APR 5, 2018
Since there was a planet Earth, there was a fixed supply of gold on it. And the easier-to-find portion of it has largely been hauled out of the ground already.
With exploration costs ramping (and the increasing likelihood that these expenses will be incurred and net zero new gold found), world gold supply is falling at a time when the next gold price flight-to-safety trade is likely just around the corner.
Bullion prices are set to climb because there’s been a lack of exploration and the global industry isn’t replacing the reserves it’s been mining, according to Stephen Letwin, chief executive officer at Iamgold Corp.
“Gold has a much higher probability of moving north as opposed to south,” Letwin said in an interview at a mining conference in Hong Kong on Thursday. “I’ve been around a long time; when you’re in an industry that’s not replacing what it produces, eventually, the price has to move up.”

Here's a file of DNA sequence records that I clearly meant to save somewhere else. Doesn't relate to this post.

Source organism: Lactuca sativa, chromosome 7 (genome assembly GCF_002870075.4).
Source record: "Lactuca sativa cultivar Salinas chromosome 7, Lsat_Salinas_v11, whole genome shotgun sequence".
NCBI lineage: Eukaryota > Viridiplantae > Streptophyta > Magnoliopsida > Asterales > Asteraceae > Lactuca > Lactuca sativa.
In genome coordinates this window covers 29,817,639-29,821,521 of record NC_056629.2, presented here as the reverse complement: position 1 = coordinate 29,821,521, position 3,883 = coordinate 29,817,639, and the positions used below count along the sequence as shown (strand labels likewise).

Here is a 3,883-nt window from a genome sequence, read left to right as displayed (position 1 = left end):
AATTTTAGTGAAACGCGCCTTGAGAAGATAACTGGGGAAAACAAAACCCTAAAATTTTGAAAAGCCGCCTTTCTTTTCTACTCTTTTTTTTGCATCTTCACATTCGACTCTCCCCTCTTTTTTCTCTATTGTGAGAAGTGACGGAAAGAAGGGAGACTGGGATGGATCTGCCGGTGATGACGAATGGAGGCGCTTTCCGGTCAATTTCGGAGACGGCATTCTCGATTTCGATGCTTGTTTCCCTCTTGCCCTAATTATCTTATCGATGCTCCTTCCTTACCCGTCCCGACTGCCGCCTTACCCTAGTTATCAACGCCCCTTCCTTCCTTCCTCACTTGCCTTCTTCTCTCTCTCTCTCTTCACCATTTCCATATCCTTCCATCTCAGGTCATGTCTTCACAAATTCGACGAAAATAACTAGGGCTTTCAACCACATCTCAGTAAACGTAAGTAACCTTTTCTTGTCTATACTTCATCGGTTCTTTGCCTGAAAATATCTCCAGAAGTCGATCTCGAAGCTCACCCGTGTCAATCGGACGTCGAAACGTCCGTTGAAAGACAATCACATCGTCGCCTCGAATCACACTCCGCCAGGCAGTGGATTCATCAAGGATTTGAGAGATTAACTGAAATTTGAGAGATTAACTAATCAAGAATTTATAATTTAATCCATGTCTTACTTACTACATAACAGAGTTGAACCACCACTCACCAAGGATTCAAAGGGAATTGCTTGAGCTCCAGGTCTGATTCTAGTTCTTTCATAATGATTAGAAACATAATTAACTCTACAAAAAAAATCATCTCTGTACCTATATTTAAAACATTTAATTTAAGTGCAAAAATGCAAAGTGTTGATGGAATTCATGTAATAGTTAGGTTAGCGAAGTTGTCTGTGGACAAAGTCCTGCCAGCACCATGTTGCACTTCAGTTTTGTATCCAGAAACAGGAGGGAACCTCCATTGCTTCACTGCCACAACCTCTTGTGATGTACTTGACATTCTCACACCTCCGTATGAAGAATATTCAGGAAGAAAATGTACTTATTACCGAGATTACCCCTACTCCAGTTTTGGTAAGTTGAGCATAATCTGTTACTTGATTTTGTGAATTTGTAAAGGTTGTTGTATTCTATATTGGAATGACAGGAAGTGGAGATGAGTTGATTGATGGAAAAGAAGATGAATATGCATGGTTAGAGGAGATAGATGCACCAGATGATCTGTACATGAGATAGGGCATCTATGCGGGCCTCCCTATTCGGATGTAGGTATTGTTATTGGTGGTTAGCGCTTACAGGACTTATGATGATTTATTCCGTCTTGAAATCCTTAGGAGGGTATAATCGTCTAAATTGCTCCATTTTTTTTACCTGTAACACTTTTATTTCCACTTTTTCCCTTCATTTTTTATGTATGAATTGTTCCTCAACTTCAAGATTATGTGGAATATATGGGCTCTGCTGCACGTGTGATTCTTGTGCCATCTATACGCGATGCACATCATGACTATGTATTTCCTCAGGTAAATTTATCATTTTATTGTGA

The producer-funded World Gold Council has estimated that world supply may have peaked, while Frank Holmes, chief executive officer of U.S. Global Investors Inc., said this week that mine supply topped out in 2017 or will do so this year.
Combined with understated inflation and strong demand from China and India, this could help boost prices to $1,500 an ounce by the end of the year from about $1,327 now, according to Holmes.
ORIGINAL SOURCE: Gold Price Seen ‘Moving North’ as World Fails to Replace Output by Ranjeetha Pakiam at Bloomberg on 4/5/18